Now, as Bafana head into their second 2019 Afcon game, Baxter will have to find it within himself to unshackle his players. The need for balance between defence and attack is axiomatic but there is no doubt, based on the performance against the Ivorians, that Bafana have to show a lot more initiative and play with greater flair and energy.
Baxter wasn’t too unhappy with his team after the narrow defeat in the opening match, saying: “I thought the players put in a great performance.”
Nothing wrong with that, I guess. On the surface, it is hard to find any fault. The South Africans, at times, held their own against a very strong and talented Cote d’Ivoire side. The big problem is to be found in the Baxter approach. Bafana were so intent on keeping the opposition out, they forgot they possess an attacking threat of their own. But we saw none of it.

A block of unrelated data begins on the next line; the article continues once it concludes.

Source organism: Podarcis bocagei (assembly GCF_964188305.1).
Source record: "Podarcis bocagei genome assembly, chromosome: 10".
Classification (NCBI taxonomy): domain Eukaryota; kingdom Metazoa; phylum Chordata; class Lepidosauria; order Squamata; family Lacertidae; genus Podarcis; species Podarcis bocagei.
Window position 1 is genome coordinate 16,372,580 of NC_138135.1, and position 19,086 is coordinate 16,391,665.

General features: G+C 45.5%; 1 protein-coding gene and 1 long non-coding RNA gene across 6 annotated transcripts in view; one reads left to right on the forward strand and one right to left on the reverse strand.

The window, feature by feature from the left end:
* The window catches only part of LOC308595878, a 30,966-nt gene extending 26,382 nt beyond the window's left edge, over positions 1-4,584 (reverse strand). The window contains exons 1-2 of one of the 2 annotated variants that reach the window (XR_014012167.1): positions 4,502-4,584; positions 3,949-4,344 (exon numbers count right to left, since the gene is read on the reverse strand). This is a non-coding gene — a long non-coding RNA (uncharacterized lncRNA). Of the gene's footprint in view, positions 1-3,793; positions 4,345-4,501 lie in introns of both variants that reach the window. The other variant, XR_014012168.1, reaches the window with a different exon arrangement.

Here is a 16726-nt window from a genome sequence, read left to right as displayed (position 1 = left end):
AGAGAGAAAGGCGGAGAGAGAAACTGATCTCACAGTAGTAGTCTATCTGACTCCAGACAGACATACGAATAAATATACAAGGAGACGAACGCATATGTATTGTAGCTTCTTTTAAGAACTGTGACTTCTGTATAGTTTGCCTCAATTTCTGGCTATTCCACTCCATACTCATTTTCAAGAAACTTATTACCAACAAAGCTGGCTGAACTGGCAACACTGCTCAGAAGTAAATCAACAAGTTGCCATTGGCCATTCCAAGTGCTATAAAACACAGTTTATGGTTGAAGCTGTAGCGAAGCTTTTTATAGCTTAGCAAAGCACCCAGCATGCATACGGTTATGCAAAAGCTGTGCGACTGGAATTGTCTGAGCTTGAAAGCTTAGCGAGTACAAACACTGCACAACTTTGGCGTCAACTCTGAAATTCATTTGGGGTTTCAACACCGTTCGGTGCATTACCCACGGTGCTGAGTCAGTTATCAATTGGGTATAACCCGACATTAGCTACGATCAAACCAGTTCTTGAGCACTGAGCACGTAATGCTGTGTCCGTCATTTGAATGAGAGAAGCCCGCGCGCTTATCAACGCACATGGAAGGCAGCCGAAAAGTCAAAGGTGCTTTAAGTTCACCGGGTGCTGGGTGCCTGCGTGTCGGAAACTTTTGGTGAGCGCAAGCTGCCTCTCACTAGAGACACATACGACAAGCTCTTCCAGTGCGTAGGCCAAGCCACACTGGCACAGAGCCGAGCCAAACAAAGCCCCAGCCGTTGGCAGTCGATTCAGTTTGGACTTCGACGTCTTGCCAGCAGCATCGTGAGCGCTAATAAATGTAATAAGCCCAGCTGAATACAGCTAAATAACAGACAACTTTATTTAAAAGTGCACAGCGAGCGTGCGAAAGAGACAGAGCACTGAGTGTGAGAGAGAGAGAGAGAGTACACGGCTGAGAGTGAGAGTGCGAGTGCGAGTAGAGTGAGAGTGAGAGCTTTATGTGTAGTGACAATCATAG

There is so much creativity and verve in this Bafana squad, but it needs to be unlocked and encouraged. Nobody is suggesting that Bafana go gung-ho and launch at the opposition without any thought of defence, but it’s pointless just sitting back and absorbing pressure from the opposition. Sometimes the Bafana lads need to be more assertive in going forward. And, for that to happen, Baxter has to free the legs and, even more importantly, the minds of his players.
Against Namibia, Baxter and Bafana have an opportunity to be different. Victory is crucial if the South Africans want to give themselves a shot at qualifying for the knockout stages of the competition. The defeat to Cote d’Ivoire has put Bafana on the back foot, but all is not lost. There is the possibility of reaching the last 16 as one of the four best third-placed teams. But, to do so, a positive result against plucky neighbours Namibia is paramount.